Seismic surveys acquired at different stages in the life of a reservoir can provide time-lapse snapshots of the fluid distribution over production time. This technique, called four-dimensional (4D) seismic reservoir monitoring, is helping operators delineate bypassed hydrocarbons and design development programs to optimize recovery and extend theuseful life of fields. Lars Pedersen Statoil Bergen, Norway Sarah Ryan Colin Sayers Cambridge, England Lars Sonneland Helene Hafslund Veire Stavanger, Norway
For help in preparation of this article, thanks to Olav Holberg, Geco-Prakla, Oslo, Norway; Dominique Pajot and Robin Walker, Geco-Prakla, Gatwick, England; and Benoit Reymond, Geco-Prakla, Stavanger, Norway. RST (Reservoir Saturation Tool) andTRISOR are marks of Schlumberger. Some work described in this article was performed as part of the Thermie project “4D Seismic,” European Commission Contract No. OG 117/94 UK.
Reservoir management today is a science of approximation when it comes to the rate and direction of fluid-front movement. Optimal management requires up-to-date information throughout the entirereservoir volume. Access to the latest data on fluid distribution in a reservoir, and knowledge of how that distribution is changing with time, allows engineers to develop cost-effective strategies to get the most out of every field at the lowest possible risk. Today, in addition to static, or one-time measurements, time-dependent answers from various oilfield disciplines help constrain, refineand improve the accuracy of reservoir models. Time-lapse logging of fluid saturation through casing can show which zones are contributing to production and which are watering out or being bypassed.1 Permanent downhole sensors provide continual observations of pressure, temperature and other diagnostics of reservoir performance.2 These measurements supply crucial information about fluid behavior atthe well location, but fail in the vast interwell region. One measurement technique, the 3D seismic survey, has routinely been relied on to provide interwell data. In the past, seismic surveys were mainly interpreted for struc-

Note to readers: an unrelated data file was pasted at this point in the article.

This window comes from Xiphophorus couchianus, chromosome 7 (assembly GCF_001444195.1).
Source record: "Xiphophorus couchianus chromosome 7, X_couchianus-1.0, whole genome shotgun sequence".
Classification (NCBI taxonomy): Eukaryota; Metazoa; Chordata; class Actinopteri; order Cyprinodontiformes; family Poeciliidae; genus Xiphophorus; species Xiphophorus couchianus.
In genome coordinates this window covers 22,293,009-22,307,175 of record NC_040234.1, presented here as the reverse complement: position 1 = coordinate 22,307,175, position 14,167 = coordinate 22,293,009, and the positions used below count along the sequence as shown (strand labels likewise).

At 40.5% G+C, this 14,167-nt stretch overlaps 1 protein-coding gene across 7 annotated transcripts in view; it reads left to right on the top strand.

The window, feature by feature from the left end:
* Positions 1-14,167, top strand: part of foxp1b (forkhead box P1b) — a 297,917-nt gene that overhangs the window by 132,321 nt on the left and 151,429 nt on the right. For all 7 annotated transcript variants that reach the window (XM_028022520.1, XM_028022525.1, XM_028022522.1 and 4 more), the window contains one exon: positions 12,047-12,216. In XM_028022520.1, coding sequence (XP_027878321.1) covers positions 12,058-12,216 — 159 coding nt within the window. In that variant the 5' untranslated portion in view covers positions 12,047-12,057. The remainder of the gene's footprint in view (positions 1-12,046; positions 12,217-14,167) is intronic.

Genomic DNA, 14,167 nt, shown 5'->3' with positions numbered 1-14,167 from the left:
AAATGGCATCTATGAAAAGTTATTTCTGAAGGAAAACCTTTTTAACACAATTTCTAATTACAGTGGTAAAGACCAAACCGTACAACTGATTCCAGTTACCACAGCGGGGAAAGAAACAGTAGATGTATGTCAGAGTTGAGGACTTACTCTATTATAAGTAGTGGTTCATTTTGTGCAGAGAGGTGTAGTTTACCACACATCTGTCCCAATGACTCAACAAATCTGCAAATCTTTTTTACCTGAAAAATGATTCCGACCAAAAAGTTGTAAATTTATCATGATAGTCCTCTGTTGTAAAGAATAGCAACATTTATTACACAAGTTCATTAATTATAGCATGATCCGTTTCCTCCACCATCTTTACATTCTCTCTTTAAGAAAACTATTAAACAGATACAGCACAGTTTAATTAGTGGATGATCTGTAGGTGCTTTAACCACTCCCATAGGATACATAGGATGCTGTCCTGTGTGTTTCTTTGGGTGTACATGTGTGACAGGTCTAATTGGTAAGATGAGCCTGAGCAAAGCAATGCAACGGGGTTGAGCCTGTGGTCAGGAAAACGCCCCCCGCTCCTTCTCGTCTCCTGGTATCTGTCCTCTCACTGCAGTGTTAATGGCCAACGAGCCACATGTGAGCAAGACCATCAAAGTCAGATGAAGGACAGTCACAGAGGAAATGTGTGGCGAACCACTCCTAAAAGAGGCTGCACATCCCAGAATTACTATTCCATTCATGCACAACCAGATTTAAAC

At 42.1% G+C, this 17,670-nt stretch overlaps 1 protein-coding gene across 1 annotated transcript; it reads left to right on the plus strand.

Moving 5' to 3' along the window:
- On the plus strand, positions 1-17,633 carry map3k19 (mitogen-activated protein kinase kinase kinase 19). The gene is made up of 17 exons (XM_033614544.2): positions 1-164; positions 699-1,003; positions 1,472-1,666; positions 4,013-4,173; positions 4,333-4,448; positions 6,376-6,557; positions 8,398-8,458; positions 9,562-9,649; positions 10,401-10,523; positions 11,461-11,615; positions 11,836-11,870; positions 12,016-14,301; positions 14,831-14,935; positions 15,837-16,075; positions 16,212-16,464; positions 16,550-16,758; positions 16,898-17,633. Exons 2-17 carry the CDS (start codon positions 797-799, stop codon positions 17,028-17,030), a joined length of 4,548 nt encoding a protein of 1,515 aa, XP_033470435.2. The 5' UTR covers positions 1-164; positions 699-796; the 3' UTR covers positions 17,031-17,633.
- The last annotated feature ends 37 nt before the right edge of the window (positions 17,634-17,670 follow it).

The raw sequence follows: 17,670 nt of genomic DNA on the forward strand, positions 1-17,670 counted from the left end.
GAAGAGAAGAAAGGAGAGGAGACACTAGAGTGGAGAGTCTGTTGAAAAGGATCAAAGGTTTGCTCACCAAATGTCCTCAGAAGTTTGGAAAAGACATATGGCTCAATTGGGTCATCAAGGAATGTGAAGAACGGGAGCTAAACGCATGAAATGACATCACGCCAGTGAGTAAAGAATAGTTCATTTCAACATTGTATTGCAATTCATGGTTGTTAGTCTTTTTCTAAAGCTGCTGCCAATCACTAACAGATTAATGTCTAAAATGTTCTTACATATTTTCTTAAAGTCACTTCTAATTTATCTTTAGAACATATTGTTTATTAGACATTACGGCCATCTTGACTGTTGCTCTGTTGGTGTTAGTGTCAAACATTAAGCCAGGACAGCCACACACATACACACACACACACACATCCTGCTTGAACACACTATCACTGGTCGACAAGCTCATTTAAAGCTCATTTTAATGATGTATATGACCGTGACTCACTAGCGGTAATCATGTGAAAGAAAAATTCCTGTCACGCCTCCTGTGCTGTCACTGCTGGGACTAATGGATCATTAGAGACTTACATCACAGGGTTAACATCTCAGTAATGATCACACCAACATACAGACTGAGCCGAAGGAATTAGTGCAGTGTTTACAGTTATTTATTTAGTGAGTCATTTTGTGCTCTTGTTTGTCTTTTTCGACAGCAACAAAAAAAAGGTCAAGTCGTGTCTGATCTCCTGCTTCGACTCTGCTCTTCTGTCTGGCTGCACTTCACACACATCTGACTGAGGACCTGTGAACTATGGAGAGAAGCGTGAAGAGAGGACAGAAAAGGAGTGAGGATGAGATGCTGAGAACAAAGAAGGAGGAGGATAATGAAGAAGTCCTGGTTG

tural features and stratigraphic variations within the reservoir, but they can also be sensitive to contrasts in fluid type. Applied in surveys separated by periods ofproduction, time-lapse, or four-dimensional (4D)— 3D plus time—seismic images can map fluid changes in a producing reservoir (below). This article describes the technique, the rock physics and seismic modeling required for successful application, constraints in seismic acquisition, and new interpretation methodologies that allow changes in seismic response to be interpreted as changes in saturation.Application of these techniques will be discussed in an example from the North Sea Gullfaks field where water is displacing oil—the ultimate challenge in seismic monitoring.
How 4D Works
As a reservoir is exploited, pore fluid undergoes changes in temperature, pressure and composition. For example, enhanced oil recovery (EOR) processes such as steam injection increase temperature. Productionof any fluid typically lowers fluid pressure,
increasing effective pressure of overburden on the formation rock. Gas injection and waterflooding mainly change fluid composition and pressure. These fluid changes alter the formation’s seismic velocity and density, which combine to affect travel times, amplitude and many other features, or attributes, of reflected seismic waves. When these changesare great enough, a seismic survey acquired after years of production—called a monitor survey in this article—will show different attributes than one acquired earlier, perhaps even before production begins—the baseline survey. With today’s computer technology, it is possible to take the difference between two surveys, be that the change in amplitude, frequency, phase, polarity, reflection...